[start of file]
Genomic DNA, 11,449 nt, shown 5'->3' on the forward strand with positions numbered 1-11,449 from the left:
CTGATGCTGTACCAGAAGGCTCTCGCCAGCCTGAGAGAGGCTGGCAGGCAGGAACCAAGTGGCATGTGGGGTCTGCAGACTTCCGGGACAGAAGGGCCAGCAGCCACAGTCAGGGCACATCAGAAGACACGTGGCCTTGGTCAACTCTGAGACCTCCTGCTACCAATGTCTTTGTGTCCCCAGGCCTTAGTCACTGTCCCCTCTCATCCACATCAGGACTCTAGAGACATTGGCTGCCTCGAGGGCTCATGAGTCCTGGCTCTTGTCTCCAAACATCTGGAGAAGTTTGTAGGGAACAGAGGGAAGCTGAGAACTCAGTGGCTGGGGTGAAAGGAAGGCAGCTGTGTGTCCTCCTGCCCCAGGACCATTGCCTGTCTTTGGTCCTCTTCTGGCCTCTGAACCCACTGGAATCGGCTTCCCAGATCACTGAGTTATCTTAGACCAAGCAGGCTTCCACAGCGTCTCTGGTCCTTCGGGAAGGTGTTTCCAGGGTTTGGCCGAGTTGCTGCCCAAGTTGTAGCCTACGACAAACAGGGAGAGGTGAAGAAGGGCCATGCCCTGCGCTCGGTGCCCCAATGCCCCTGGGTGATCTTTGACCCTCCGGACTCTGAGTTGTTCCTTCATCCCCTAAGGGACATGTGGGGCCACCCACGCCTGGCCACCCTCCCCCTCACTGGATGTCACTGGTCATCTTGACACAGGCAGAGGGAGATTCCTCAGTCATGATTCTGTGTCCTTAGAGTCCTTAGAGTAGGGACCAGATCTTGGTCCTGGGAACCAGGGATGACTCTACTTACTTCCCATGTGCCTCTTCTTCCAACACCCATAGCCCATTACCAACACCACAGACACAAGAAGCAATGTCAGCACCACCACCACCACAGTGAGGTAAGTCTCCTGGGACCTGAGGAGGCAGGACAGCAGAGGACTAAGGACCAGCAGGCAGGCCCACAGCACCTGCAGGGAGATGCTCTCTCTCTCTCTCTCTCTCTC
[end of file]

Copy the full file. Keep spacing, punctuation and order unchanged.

Genomic DNA, 11,449 nt, shown 5'->3' on the forward strand with positions numbered 1-11,449 from the left:
CTGATGCTGTACCAGAAGGCTCTCGCCAGCCTGAGAGAGGCTGGCAGGCAGGAACCAAGTGGCATGTGGGGTCTGCAGACTTCCGGGACAGAAGGGCCAGCAGCCACAGTCAGGGCACATCAGAAGACACGTGGCCTTGGTCAACTCTGAGACCTCCTGCTACCAATGTCTTTGTGTCCCCAGGCCTTAGTCACTGTCCCCTCTCATCCACATCAGGACTCTAGAGACATTGGCTGCCTCGAGGGCTCATGAGTCCTGGCTCTTGTCTCCAAACATCTGGAGAAGTTTGTAGGGAACAGAGGGAAGCTGAGAACTCAGTGGCTGGGGTGAAAGGAAGGCAGCTGTGTGTCCTCCTGCCCCAGGACCATTGCCTGTCTTTGGTCCTCTTCTGGCCTCTGAACCCACTGGAATCGGCTTCCCAGATCACTGAGTTATCTTAGACCAAGCAGGCTTCCACAGCGTCTCTGGTCCTTCGGGAAGGTGTTTCCAGGGTTTGGCCGAGTTGCTGCCCAAGTTGTAGCCTACGACAAACAGGGAGAGGTGAAGAAGGGCCATGCCCTGCGCTCGGTGCCCCAATGCCCCTGGGTGATCTTTGACCCTCCGGACTCTGAGTTGTTCCTTCATCCCCTAAGGGACATGTGGGGCCACCCACGCCTGGCCACCCTCCCCCTCACTGGATGTCACTGGTCATCTTGACACAGGCAGAGGGAGATTCCTCAGTCATGATTCTGTGTCCTTAGAGTCCTTAGAGTAGGGACCAGATCTTGGTCCTGGGAACCAGGGATGACTCTACTTACTTCCCATGTGCCTCTTCTTCCAACACCCATAGCCCATTACCAACACCACAGACACAAGAAGCAATGTCAGCACCACCACCACCACAGTGAGGTAAGTCTCCTGGGACCTGAGGAGGCAGGACAGCAGAGGACTAAGGACCAGCAGGCAGGCCCACAGCACCTGCAGGGAGATGCTCTCTCTCTCTCTCTCTCTCTC